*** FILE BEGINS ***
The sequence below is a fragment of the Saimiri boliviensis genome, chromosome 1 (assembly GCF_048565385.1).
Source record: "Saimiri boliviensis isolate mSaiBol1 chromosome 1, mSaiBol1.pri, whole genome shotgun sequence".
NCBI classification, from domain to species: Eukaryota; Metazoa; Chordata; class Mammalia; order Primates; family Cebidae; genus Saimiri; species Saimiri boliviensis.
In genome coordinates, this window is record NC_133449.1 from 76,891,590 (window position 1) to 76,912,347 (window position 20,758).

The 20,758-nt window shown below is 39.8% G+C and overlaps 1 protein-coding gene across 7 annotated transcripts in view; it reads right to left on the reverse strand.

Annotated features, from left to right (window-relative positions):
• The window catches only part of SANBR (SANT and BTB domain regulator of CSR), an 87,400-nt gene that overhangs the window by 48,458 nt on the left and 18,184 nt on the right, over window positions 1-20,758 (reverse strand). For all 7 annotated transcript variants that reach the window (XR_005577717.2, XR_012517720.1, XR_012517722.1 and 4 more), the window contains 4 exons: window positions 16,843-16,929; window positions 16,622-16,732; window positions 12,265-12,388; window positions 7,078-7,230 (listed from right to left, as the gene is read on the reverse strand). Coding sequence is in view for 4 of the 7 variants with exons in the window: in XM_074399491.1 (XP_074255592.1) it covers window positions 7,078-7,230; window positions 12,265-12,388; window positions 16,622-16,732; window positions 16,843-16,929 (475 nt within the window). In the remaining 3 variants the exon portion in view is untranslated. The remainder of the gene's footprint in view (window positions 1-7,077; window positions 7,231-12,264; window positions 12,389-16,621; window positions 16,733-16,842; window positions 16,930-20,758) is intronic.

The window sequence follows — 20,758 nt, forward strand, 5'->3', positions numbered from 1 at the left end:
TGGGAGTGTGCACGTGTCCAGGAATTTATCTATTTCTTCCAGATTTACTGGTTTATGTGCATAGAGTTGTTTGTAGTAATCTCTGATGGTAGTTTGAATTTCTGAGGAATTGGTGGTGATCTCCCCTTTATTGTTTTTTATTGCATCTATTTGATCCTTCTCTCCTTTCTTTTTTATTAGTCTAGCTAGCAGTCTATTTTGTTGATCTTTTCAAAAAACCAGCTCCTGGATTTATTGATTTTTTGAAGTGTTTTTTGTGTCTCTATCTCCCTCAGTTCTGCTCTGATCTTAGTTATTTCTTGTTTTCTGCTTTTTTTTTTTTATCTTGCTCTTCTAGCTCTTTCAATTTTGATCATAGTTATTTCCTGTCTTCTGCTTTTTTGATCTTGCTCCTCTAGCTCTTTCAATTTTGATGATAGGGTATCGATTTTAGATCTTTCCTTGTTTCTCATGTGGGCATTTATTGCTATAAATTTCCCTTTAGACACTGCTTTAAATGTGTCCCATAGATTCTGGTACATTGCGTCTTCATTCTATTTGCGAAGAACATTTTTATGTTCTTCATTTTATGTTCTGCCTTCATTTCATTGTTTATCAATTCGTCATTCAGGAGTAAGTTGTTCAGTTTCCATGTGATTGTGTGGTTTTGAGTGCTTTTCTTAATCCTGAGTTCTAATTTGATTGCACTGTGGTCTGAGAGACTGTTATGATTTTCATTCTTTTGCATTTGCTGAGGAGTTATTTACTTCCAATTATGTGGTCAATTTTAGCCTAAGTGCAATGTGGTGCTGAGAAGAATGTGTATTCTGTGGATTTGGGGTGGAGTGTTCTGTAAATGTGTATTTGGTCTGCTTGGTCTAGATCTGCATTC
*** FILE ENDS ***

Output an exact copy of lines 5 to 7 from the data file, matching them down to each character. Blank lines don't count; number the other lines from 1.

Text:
The 20,758-nt window shown below is 39.8% G+C and overlaps 1 protein-coding gene across 7 annotated transcripts in view; it reads right to left on the reverse strand.

Annotated features, from left to right (window-relative positions):
• The window catches only part of SANBR (SANT and BTB domain regulator of CSR), an 87,400-nt gene that overhangs the window by 48,458 nt on the left and 18,184 nt on the right, over window positions 1-20,758 (reverse strand). For all 7 annotated transcript variants that reach the window (XR_005577717.2, XR_012517720.1, XR_012517722.1 and 4 more), the window contains 4 exons: window positions 16,843-16,929; window positions 16,622-16,732; window positions 12,265-12,388; window positions 7,078-7,230 (listed from right to left, as the gene is read on the reverse strand). Coding sequence is in view for 4 of the 7 variants with exons in the window: in XM_074399491.1 (XP_074255592.1) it covers window positions 7,078-7,230; window positions 12,265-12,388; window positions 16,622-16,732; window positions 16,843-16,929 (475 nt within the window). In the remaining 3 variants the exon portion in view is untranslated. The remainder of the gene's footprint in view (window positions 1-7,077; window positions 7,231-12,264; window positions 12,389-16,621; window positions 16,733-16,842; window positions 16,930-20,758) is intronic.